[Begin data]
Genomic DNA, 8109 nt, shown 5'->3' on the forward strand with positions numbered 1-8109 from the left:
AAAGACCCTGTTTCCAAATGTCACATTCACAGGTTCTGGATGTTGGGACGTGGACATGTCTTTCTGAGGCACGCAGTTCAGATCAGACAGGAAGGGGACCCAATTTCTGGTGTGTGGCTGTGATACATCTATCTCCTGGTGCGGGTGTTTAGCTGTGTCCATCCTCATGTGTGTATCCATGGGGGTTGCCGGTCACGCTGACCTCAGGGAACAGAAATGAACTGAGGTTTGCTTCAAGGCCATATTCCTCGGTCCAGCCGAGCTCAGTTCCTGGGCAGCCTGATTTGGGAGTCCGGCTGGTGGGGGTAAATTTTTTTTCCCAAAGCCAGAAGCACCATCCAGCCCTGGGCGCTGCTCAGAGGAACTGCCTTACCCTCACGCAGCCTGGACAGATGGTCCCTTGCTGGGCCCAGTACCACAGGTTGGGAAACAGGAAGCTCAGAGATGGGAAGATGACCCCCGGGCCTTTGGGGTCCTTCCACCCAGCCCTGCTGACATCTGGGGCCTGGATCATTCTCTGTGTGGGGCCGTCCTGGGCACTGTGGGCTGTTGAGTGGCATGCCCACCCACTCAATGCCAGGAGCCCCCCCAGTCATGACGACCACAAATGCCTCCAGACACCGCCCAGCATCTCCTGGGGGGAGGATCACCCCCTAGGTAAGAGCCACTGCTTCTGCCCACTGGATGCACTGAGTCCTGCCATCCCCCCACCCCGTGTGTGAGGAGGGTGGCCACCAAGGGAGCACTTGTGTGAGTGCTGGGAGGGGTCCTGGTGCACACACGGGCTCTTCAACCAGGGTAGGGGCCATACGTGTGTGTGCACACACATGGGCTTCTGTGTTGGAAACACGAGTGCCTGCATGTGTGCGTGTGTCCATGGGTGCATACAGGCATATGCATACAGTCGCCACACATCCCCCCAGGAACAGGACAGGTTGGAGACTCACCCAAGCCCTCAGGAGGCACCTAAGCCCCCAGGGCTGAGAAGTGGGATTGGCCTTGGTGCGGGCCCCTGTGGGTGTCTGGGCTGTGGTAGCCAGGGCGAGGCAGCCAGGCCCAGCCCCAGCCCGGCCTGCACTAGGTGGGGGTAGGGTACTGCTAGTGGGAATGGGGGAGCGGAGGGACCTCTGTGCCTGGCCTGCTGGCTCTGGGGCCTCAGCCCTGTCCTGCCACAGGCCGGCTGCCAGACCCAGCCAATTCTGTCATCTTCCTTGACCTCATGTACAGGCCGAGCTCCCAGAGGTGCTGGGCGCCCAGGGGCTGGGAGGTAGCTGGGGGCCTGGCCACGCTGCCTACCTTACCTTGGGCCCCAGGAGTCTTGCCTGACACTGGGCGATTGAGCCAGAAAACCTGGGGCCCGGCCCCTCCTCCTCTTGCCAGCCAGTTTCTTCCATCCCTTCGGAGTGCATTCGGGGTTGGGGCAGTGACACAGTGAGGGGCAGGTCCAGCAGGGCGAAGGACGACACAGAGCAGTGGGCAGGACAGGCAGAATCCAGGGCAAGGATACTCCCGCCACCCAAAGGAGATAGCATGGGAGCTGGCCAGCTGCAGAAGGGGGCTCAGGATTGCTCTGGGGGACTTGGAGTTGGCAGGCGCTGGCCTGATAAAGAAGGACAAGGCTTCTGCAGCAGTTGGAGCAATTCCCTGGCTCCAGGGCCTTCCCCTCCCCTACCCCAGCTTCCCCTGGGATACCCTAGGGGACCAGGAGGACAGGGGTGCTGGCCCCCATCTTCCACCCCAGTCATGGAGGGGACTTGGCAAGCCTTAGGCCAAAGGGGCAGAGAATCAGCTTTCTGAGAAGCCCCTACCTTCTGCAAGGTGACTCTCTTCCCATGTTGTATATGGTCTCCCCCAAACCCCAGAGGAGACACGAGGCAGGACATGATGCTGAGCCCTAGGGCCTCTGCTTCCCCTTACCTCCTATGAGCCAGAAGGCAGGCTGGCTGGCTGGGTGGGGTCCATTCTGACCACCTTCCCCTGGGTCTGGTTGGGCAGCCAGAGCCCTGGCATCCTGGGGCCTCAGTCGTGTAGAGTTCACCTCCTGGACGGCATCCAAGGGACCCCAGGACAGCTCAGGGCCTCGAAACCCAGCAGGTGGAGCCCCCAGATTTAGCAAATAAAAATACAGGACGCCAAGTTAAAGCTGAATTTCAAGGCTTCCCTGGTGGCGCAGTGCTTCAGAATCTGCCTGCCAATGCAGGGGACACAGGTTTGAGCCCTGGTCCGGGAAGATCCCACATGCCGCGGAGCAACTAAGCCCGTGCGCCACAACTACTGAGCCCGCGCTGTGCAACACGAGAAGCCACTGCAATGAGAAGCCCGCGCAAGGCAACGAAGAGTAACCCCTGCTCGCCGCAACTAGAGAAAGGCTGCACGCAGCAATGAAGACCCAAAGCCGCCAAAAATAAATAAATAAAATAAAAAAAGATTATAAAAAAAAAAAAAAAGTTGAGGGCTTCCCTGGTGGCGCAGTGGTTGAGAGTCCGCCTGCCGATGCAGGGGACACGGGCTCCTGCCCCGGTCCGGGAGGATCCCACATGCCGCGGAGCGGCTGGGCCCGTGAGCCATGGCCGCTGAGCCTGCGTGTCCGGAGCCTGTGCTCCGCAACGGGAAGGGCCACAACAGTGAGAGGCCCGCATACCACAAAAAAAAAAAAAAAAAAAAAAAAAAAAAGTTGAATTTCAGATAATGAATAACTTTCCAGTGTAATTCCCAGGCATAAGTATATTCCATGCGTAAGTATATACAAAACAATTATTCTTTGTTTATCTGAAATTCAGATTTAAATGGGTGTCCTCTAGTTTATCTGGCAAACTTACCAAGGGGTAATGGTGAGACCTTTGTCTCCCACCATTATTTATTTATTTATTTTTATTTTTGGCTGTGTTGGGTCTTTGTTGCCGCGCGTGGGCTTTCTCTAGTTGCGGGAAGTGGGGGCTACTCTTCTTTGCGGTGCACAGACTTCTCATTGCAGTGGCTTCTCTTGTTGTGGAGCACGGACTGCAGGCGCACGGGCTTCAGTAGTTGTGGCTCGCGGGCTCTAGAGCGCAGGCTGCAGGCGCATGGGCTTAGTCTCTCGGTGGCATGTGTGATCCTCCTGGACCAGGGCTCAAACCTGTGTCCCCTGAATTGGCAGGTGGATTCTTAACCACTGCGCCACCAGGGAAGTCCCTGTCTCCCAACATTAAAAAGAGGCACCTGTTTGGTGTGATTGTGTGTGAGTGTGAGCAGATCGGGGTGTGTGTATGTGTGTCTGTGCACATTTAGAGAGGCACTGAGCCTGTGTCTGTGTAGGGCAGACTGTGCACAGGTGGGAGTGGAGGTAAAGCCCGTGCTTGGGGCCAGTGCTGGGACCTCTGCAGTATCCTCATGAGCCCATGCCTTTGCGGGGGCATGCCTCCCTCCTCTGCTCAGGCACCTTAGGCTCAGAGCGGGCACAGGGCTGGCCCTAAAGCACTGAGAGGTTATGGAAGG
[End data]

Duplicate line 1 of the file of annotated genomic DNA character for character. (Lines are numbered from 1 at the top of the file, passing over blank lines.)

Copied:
Genomic DNA, 8109 nt, shown 5'->3' on the forward strand with positions numbered 1-8109 from the left: